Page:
ill.: If you think about it deeply, you’ll notice that this is the sum of the law: to love the Lord your God with all your heart and with all your soul and with all your strength. And, the 2nd is to love your neighbor as yourself. If you review the 10 commandments, you’ll see that the 1st part deals with your relationship with God and the 2nd part is your relationship with your neighbor. Horizontal, Vertical.

app.: The Righteousness of God’s Wrath; The Revelation of God’s Wrath; The Recipients of God’s Wrath

Conclusion: I mentioned earlier that Paul is answering an unasked question: Why is the Gospel needed?

This past week the magazine GQ published an interview with the Archbishop of Canterbury, Justin Welby. He was asked in an interview a simple, straightforward, 4-word question about Gay Marriage. Basically, the Archbishop hem-hawed around and told the man how he felt, but he just could never give a straight answer. What makes this so bad is that the article begins with the following description:

In a time of deep spiritual turmoil – from seemingly ceaseless terrorist attacks to the tragically handled refugee crisis – the leader of the Church of England Archbishop Justin Welby has managed to keep the faith. Politically astute, compassionate and candid, he gives us the gospel truth on Brexit, gay marriage and how he feels about planning for the Queen’s Funeral.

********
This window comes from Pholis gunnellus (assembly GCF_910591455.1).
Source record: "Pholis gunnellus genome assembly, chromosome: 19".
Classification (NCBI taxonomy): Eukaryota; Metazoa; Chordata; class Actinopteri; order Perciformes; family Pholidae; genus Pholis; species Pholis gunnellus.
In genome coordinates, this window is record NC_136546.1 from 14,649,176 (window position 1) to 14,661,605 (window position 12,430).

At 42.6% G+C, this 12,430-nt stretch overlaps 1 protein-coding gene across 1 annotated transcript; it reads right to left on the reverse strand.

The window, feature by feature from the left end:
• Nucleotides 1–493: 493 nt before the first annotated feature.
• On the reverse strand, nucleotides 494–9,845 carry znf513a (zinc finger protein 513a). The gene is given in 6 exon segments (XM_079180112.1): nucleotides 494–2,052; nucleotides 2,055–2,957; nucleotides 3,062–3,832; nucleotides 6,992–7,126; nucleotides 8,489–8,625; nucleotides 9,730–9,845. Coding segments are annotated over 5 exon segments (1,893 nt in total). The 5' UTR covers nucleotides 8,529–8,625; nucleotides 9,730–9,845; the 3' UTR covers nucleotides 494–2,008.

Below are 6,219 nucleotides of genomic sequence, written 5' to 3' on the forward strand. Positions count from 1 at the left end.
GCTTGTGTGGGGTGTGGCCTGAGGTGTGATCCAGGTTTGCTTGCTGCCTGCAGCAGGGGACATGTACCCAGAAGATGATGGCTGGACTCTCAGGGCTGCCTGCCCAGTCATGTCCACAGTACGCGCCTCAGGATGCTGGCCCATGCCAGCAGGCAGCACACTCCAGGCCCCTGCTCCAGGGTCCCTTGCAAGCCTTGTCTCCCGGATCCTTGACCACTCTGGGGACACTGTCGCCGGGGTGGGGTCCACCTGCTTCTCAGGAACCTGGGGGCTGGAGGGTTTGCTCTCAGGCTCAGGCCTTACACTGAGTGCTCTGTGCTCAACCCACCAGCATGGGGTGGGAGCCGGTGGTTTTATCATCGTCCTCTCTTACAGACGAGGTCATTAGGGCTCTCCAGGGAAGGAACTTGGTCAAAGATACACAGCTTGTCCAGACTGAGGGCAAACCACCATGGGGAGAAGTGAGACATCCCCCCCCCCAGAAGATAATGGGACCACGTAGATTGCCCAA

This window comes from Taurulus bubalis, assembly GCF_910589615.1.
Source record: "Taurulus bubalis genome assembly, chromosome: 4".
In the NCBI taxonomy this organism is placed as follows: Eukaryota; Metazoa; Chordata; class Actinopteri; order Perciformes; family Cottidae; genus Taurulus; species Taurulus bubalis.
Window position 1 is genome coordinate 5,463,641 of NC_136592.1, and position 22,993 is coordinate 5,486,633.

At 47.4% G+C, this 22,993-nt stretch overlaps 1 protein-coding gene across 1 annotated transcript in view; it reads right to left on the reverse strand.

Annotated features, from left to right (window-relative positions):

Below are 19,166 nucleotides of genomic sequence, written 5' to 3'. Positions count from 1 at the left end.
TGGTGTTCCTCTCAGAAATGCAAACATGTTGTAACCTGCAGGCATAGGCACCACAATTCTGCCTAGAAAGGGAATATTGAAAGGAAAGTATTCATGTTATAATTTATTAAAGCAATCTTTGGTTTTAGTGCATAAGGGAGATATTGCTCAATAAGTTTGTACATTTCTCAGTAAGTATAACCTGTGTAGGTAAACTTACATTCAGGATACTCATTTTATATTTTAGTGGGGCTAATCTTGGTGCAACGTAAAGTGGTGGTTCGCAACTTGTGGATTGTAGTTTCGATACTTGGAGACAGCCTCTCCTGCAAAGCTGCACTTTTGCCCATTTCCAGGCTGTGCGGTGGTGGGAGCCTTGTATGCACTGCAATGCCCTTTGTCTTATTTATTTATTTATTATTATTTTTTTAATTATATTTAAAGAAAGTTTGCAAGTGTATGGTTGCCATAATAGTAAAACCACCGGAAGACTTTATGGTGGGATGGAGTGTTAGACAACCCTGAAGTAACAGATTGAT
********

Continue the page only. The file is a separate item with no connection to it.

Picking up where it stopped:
The Gospel Truth? Really? The Archbishop of Canterbury, basically the pope for the Episcopal denomination, couldn’t give a straightforward, Biblical answer for what is sinful. He didn’t want to be judgmental and condemning.

Our text today clarifies for us that judging isn’t our job – it’s God’s job! He is the one who outlines for us what is righteous and unrighteous – what is godly and ungodly. The question posed to the Archbishop was the wrong question or the answer the Archbishop gave was the wrong answer. The Archbishop should have clarified and asked: do you want to know how I feel or what the Bible says? You see, those are two very different answers.

The Journalist’s question to the Archbishop is very much like the interview that took place in the garden. Picture the serpent with his iPhone recording the conversation: Eve, Eve, Eve! Yes, ma’am. Thank you for taking my question. Did God really say, “You shall not eat of any tree in the garden?” You see, the journalist is really asking the wrong question. Just like Satan did.

Application: here’s what I want you to take home with you today:

  1. Satan wants to make it about the fruit. God wants to make it about the heart. That’s why the Gospel is needed…

If you make it all about the fruit, you can then focus on legalism, rules and regulations. But God makes it all about the heart – and that’s why you and I need a savior. Otherwise, any comic book hero will do.


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Filed under Romans, Sermons, Wrath of God